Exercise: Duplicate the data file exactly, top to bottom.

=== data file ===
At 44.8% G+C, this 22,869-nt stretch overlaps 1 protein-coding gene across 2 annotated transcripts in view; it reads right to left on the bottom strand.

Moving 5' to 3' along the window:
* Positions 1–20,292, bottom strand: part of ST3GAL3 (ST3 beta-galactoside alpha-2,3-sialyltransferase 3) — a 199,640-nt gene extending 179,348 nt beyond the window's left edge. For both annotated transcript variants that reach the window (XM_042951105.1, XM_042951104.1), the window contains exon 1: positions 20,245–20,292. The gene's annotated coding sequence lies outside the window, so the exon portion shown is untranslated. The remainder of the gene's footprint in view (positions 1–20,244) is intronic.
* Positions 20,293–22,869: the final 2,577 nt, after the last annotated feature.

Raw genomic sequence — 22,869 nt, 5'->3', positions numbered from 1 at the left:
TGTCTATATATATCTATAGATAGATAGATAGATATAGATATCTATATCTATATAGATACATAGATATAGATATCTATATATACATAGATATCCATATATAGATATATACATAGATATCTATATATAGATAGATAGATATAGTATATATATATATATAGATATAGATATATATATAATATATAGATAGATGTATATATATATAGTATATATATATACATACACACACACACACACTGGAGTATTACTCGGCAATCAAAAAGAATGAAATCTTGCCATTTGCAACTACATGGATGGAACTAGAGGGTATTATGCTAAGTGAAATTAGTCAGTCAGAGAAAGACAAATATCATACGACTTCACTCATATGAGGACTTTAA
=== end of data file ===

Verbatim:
At 44.8% G+C, this 22,869-nt stretch overlaps 1 protein-coding gene across 2 annotated transcripts in view; it reads right to left on the bottom strand.

Moving 5' to 3' along the window:
* Positions 1–20,292, bottom strand: part of ST3GAL3 (ST3 beta-galactoside alpha-2,3-sialyltransferase 3) — a 199,640-nt gene extending 179,348 nt beyond the window's left edge. For both annotated transcript variants that reach the window (XM_042951105.1, XM_042951104.1), the window contains exon 1: positions 20,245–20,292. The gene's annotated coding sequence lies outside the window, so the exon portion shown is untranslated. The remainder of the gene's footprint in view (positions 1–20,244) is intronic.
* Positions 20,293–22,869: the final 2,577 nt, after the last annotated feature.

Raw genomic sequence — 22,869 nt, 5'->3', positions numbered from 1 at the left:
TGTCTATATATATCTATAGATAGATAGATAGATATAGATATCTATATCTATATAGATACATAGATATAGATATCTATATATACATAGATATCCATATATAGATATATACATAGATATCTATATATAGATAGATAGATATAGTATATATATATATATAGATATAGATATATATATAATATATAGATAGATGTATATATATATAGTATATATATATACATACACACACACACACACTGGAGTATTACTCGGCAATCAAAAAGAATGAAATCTTGCCATTTGCAACTACATGGATGGAACTAGAGGGTATTATGCTAAGTGAAATTAGTCAGTCAGAGAAAGACAAATATCATACGACTTCACTCATATGAGGACTTTAA